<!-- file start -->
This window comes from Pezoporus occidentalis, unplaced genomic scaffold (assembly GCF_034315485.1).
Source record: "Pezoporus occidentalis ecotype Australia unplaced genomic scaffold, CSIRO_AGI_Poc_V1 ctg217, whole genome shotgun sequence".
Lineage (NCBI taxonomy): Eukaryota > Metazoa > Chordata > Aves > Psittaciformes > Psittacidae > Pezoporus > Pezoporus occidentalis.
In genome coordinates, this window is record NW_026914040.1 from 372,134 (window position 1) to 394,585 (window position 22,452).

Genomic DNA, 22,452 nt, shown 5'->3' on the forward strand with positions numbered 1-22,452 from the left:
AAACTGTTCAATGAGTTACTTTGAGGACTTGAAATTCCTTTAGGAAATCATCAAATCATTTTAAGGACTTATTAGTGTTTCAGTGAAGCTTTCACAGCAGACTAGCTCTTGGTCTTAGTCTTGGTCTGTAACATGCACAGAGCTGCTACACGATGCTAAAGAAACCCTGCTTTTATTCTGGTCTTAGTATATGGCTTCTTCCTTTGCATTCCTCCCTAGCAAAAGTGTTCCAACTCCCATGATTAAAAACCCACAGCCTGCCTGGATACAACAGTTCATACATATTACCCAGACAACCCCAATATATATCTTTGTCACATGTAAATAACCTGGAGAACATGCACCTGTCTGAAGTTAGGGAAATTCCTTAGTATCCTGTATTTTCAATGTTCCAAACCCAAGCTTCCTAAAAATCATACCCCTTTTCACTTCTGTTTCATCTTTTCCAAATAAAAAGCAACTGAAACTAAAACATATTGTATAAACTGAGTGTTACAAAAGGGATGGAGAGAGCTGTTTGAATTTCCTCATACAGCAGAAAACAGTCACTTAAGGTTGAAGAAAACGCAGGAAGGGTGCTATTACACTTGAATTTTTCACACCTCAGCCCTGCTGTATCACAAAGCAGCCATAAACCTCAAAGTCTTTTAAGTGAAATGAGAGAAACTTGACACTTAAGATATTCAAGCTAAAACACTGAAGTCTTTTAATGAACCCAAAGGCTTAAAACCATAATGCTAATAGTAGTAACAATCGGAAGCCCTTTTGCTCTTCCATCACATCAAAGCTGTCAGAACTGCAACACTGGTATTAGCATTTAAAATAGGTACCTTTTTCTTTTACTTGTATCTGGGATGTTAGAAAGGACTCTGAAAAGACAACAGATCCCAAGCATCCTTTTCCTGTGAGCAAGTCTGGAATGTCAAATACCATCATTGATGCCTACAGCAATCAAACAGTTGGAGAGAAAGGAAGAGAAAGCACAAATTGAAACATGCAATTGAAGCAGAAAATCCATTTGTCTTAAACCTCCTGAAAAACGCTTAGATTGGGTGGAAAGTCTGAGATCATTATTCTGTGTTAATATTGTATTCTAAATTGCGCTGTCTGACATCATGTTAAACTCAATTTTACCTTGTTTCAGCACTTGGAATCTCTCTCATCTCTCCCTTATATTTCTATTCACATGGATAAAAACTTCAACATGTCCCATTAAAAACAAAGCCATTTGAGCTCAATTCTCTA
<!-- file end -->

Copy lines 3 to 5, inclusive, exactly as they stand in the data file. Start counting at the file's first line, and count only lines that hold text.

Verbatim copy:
Lineage (NCBI taxonomy): Eukaryota > Metazoa > Chordata > Aves > Psittaciformes > Psittacidae > Pezoporus > Pezoporus occidentalis.
In genome coordinates, this window is record NW_026914040.1 from 372,134 (window position 1) to 394,585 (window position 22,452).

Genomic DNA, 22,452 nt, shown 5'->3' on the forward strand with positions numbered 1-22,452 from the left: